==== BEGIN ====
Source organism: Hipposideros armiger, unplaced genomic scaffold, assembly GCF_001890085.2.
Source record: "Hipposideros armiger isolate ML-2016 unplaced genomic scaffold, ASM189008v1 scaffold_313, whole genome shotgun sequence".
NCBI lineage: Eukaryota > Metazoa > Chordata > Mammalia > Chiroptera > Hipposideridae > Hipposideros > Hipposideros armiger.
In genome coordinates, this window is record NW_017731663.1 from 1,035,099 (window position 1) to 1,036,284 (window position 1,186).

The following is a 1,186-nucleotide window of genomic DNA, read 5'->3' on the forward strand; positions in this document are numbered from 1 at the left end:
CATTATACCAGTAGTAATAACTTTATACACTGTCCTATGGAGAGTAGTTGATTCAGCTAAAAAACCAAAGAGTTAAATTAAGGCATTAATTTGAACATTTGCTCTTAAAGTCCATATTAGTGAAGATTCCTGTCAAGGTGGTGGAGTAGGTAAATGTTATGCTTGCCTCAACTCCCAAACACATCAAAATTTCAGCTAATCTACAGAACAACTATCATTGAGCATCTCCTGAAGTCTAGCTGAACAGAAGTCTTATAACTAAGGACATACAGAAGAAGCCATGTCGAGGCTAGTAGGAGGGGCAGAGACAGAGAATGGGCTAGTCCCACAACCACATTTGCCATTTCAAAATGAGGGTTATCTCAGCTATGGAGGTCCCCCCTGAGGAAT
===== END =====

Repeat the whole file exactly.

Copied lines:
Source organism: Hipposideros armiger, unplaced genomic scaffold, assembly GCF_001890085.2.
Source record: "Hipposideros armiger isolate ML-2016 unplaced genomic scaffold, ASM189008v1 scaffold_313, whole genome shotgun sequence".
NCBI lineage: Eukaryota > Metazoa > Chordata > Mammalia > Chiroptera > Hipposideridae > Hipposideros > Hipposideros armiger.
In genome coordinates, this window is record NW_017731663.1 from 1,035,099 (window position 1) to 1,036,284 (window position 1,186).

The following is a 1,186-nucleotide window of genomic DNA, read 5'->3' on the forward strand; positions in this document are numbered from 1 at the left end:
CATTATACCAGTAGTAATAACTTTATACACTGTCCTATGGAGAGTAGTTGATTCAGCTAAAAAACCAAAGAGTTAAATTAAGGCATTAATTTGAACATTTGCTCTTAAAGTCCATATTAGTGAAGATTCCTGTCAAGGTGGTGGAGTAGGTAAATGTTATGCTTGCCTCAACTCCCAAACACATCAAAATTTCAGCTAATCTACAGAACAACTATCATTGAGCATCTCCTGAAGTCTAGCTGAACAGAAGTCTTATAACTAAGGACATACAGAAGAAGCCATGTCGAGGCTAGTAGGAGGGGCAGAGACAGAGAATGGGCTAGTCCCACAACCACATTTGCCATTTCAAAATGAGGGTTATCTCAGCTATGGAGGTCCCCCCTGAGGAAT